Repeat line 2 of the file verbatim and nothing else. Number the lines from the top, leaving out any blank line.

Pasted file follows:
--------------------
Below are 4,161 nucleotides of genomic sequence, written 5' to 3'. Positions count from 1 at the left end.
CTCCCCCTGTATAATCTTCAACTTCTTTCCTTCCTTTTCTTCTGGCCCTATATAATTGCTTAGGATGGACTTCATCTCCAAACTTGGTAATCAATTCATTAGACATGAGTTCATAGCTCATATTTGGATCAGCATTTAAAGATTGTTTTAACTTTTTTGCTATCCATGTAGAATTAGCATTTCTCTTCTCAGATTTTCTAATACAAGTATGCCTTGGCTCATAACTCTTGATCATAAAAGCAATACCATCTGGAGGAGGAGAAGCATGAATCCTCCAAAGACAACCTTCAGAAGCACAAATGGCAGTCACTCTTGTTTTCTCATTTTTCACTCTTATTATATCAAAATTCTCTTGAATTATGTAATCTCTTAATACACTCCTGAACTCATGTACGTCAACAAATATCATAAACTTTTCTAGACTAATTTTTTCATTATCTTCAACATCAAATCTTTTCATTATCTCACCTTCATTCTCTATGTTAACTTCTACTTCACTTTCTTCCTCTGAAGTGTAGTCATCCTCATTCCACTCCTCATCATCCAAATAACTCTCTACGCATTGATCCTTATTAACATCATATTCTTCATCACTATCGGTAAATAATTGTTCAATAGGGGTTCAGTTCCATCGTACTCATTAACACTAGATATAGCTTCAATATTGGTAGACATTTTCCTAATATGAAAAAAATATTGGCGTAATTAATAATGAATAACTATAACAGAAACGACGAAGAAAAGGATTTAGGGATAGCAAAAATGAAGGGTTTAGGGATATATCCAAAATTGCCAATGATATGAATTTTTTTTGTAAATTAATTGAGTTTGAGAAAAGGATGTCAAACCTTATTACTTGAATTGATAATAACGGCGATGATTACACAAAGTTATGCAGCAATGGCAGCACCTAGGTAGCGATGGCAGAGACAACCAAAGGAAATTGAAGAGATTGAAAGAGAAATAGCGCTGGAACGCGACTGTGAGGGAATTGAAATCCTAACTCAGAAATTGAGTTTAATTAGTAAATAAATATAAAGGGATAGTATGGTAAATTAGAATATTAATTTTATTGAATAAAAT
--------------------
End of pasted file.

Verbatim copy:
CTCCCCCTGTATAATCTTCAACTTCTTTCCTTCCTTTTCTTCTGGCCCTATATAATTGCTTAGGATGGACTTCATCTCCAAACTTGGTAATCAATTCATTAGACATGAGTTCATAGCTCATATTTGGATCAGCATTTAAAGATTGTTTTAACTTTTTTGCTATCCATGTAGAATTAGCATTTCTCTTCTCAGATTTTCTAATACAAGTATGCCTTGGCTCATAACTCTTGATCATAAAAGCAATACCATCTGGAGGAGGAGAAGCATGAATCCTCCAAAGACAACCTTCAGAAGCACAAATGGCAGTCACTCTTGTTTTCTCATTTTTCACTCTTATTATATCAAAATTCTCTTGAATTATGTAATCTCTTAATACACTCCTGAACTCATGTACGTCAACAAATATCATAAACTTTTCTAGACTAATTTTTTCATTATCTTCAACATCAAATCTTTTCATTATCTCACCTTCATTCTCTATGTTAACTTCTACTTCACTTTCTTCCTCTGAAGTGTAGTCATCCTCATTCCACTCCTCATCATCCAAATAACTCTCTACGCATTGATCCTTATTAACATCATATTCTTCATCACTATCGGTAAATAATTGTTCAATAGGGGTTCAGTTCCATCGTACTCATTAACACTAGATATAGCTTCAATATTGGTAGACATTTTCCTAATATGAAAAAAATATTGGCGTAATTAATAATGAATAACTATAACAGAAACGACGAAGAAAAGGATTTAGGGATAGCAAAAATGAAGGGTTTAGGGATATATCCAAAATTGCCAATGATATGAATTTTTTTTGTAAATTAATTGAGTTTGAGAAAAGGATGTCAAACCTTATTACTTGAATTGATAATAACGGCGATGATTACACAAAGTTATGCAGCAATGGCAGCACCTAGGTAGCGATGGCAGAGACAACCAAAGGAAATTGAAGAGATTGAAAGAGAAATAGCGCTGGAACGCGACTGTGAGGGAATTGAAATCCTAACTCAGAAATTGAGTTTAATTAGTAAATAAATATAAAGGGATAGTATGGTAAATTAGAATATTAATTTTATTGAATAAAAT